Casearia nitida, smooth casearia, is a small, conical shaped tree native to the Caribbean. This species produces masses of white flowers each spring. The glossy new leaves appear after flowering. Yellow fruits split open to expose orange seeds during the summer. The neat, conical form and glistening leaves create an interesting feature in the landscape. Once established, no additional irrigation is required. Smooth casearia may be grown in full sun to light shade. West side of plot 164. Photo: Copyright Kirsten Llamas.

Couroupita guianensis, the cannon ball tree, is one of our most unique showy flowering trees. Native to South America, this tropical tree has been one of the most admired in Fairchild Tropical Botanic Garden. Seedlings grown from our mature tree north of the cycad circle, will be available for this sale. Rarely available, due to the need for special cross pollination, this is your chance to acquire a cannon ball tree for your own garden. This species is a large tree and requires a sunny location. Plot 137

Petrea volubilis, known as Queen's wreath, produces masses of blue to purple flowers in spring and during other dry periods as well. Queen's wreath, reminiscent of wisteria, thrives in a hot, sunny location. This vine may be grown on a trellis, fence, or wall or trimmed as a scrambling shrub with no support. Courtyard between Garden Shop and Garden House Auditorium, and plots 2 & 4-along Old Cutler Road at Vine Pergola.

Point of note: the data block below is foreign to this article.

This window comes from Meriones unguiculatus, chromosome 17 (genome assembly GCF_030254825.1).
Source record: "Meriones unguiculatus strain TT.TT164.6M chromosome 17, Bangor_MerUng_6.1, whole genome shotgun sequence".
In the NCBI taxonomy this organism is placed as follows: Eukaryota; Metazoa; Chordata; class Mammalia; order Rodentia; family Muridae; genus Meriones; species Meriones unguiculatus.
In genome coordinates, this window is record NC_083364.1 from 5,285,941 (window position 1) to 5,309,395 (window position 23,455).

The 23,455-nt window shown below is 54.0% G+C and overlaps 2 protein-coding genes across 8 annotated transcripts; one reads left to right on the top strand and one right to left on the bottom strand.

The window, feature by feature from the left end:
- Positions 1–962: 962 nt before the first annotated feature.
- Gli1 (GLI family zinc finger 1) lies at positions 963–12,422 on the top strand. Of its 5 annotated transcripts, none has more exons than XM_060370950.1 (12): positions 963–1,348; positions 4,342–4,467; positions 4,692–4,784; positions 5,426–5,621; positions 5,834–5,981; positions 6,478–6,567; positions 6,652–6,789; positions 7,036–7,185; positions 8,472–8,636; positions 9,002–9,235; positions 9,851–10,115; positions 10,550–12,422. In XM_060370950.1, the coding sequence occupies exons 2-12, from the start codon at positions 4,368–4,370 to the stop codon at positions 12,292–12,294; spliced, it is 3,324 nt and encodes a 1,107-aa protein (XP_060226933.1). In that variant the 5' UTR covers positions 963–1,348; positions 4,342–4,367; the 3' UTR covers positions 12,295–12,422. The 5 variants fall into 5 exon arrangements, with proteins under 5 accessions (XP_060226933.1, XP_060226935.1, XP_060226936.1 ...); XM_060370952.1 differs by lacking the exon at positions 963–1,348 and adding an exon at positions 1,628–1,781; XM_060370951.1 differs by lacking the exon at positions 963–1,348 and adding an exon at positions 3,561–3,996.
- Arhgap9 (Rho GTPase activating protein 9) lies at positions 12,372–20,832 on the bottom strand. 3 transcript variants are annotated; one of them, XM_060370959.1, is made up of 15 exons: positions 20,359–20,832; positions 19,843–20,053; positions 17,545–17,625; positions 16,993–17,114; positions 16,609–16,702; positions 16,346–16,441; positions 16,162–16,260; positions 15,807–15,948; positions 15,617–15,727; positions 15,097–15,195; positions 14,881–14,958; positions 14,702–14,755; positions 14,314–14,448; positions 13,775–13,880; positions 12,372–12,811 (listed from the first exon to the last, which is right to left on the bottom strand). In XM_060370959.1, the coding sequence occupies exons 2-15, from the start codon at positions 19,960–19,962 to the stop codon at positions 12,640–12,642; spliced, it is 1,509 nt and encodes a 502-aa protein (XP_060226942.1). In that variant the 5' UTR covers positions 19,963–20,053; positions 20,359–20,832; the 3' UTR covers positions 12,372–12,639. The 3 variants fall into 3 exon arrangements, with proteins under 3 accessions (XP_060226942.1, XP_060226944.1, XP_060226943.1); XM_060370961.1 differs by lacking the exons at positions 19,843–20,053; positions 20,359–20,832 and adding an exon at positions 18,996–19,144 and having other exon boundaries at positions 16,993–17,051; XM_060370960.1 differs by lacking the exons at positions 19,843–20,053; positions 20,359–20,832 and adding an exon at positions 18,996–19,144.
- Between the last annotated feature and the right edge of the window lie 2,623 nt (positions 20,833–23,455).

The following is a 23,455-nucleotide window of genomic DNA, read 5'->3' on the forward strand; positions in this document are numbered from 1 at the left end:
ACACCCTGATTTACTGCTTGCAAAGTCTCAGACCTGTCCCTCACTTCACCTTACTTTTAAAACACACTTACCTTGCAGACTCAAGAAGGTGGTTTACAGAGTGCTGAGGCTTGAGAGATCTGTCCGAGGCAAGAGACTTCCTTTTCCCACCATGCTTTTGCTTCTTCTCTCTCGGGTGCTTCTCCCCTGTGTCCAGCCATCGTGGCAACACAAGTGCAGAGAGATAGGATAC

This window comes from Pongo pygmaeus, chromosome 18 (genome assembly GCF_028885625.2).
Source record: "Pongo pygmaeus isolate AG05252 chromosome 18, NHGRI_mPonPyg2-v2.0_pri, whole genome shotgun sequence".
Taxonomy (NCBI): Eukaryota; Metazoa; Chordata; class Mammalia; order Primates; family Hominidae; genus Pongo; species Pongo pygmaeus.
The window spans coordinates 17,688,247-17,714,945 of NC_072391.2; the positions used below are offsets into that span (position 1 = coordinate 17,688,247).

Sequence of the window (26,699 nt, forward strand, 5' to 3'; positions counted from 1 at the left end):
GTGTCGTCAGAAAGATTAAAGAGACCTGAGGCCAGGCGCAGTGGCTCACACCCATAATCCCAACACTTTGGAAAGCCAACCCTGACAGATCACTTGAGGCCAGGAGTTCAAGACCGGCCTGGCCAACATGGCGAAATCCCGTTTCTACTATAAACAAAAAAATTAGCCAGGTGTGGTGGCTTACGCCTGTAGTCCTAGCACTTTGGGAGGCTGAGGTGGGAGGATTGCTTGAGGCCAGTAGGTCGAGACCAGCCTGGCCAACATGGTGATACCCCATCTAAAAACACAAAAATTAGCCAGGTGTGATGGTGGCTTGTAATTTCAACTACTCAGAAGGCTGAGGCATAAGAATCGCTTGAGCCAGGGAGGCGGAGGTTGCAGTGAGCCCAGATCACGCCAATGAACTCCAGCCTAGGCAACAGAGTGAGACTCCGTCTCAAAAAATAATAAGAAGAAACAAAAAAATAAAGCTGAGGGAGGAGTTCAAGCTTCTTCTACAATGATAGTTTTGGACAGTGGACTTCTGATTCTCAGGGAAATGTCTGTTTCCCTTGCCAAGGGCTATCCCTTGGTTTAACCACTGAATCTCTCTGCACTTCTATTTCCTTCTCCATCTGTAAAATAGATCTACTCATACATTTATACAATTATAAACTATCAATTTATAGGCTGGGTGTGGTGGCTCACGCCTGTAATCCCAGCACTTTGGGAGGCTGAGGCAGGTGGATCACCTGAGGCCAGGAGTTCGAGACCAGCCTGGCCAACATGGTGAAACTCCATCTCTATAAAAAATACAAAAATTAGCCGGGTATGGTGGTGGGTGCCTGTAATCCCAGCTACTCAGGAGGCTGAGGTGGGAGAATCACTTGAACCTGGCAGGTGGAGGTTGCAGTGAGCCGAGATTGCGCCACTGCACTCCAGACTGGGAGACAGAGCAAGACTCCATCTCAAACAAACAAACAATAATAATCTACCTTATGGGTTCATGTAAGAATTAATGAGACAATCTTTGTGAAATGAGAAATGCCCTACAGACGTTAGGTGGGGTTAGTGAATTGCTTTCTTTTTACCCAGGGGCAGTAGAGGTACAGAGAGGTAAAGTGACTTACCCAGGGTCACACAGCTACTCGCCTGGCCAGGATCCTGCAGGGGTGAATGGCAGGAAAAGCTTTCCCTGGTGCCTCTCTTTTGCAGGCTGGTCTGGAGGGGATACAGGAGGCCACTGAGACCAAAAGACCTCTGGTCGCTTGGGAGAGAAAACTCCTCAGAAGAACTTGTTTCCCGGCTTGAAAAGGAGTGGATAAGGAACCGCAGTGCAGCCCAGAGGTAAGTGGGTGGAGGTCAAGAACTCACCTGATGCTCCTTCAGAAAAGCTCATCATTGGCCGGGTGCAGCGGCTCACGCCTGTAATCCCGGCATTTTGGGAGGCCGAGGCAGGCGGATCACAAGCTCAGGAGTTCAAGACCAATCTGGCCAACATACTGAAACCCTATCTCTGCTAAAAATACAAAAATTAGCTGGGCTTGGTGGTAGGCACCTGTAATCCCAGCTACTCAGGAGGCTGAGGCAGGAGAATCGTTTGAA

Brassiophoenix drymophloeoides, native to New Guinea, is a small, slow-growing palm with a solitary trunk, rarely reaching more than 15 feet tall. Attractive, dark-green, wedge-shaped leaflets are spaced evenly on six-foot long pinnate leaves. Clusters of bright yellow fruits are produced below the crownshaft. Grow in partial shade; protect from cold. Previously thought to be B. schumannii, this species differs in having five-lobed seeds. It is from southeastern Papua New Guinea. (B. schumannii has nine-lobed seeds and is found in western Papua New Guinea.) Plot 131.